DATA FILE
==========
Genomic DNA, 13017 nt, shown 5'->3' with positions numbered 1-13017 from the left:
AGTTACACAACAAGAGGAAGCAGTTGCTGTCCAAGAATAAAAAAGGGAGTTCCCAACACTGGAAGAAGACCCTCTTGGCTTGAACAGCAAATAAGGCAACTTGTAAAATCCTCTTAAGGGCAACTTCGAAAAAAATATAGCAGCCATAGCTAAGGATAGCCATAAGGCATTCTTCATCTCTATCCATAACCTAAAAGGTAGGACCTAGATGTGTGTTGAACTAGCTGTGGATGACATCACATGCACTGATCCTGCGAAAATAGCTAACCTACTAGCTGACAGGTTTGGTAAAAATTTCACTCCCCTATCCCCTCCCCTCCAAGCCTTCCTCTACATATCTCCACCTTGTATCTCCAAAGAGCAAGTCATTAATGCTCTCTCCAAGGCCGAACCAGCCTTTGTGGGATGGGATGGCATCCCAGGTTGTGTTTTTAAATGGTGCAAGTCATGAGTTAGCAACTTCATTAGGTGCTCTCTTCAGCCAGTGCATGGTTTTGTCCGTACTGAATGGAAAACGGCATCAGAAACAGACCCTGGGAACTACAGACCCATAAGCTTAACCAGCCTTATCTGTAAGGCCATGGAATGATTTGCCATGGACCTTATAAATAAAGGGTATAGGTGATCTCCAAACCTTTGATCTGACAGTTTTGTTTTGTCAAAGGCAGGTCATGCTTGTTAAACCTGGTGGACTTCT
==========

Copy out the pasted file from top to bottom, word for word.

Genomic DNA, 13017 nt, shown 5'->3' with positions numbered 1-13017 from the left:
AGTTACACAACAAGAGGAAGCAGTTGCTGTCCAAGAATAAAAAAGGGAGTTCCCAACACTGGAAGAAGACCCTCTTGGCTTGAACAGCAAATAAGGCAACTTGTAAAATCCTCTTAAGGGCAACTTCGAAAAAAATATAGCAGCCATAGCTAAGGATAGCCATAAGGCATTCTTCATCTCTATCCATAACCTAAAAGGTAGGACCTAGATGTGTGTTGAACTAGCTGTGGATGACATCACATGCACTGATCCTGCGAAAATAGCTAACCTACTAGCTGACAGGTTTGGTAAAAATTTCACTCCCCTATCCCCTCCCCTCCAAGCCTTCCTCTACATATCTCCACCTTGTATCTCCAAAGAGCAAGTCATTAATGCTCTCTCCAAGGCCGAACCAGCCTTTGTGGGATGGGATGGCATCCCAGGTTGTGTTTTTAAATGGTGCAAGTCATGAGTTAGCAACTTCATTAGGTGCTCTCTTCAGCCAGTGCATGGTTTTGTCCGTACTGAATGGAAAACGGCATCAGAAACAGACCCTGGGAACTACAGACCCATAAGCTTAACCAGCCTTATCTGTAAGGCCATGGAATGATTTGCCATGGACCTTATAAATAAAGGGTATAGGTGATCTCCAAACCTTTGATCTGACAGTTTTGTTTTGTCAAAGGCAGGTCATGCTTGTTAAACCTGGTGGACTTCT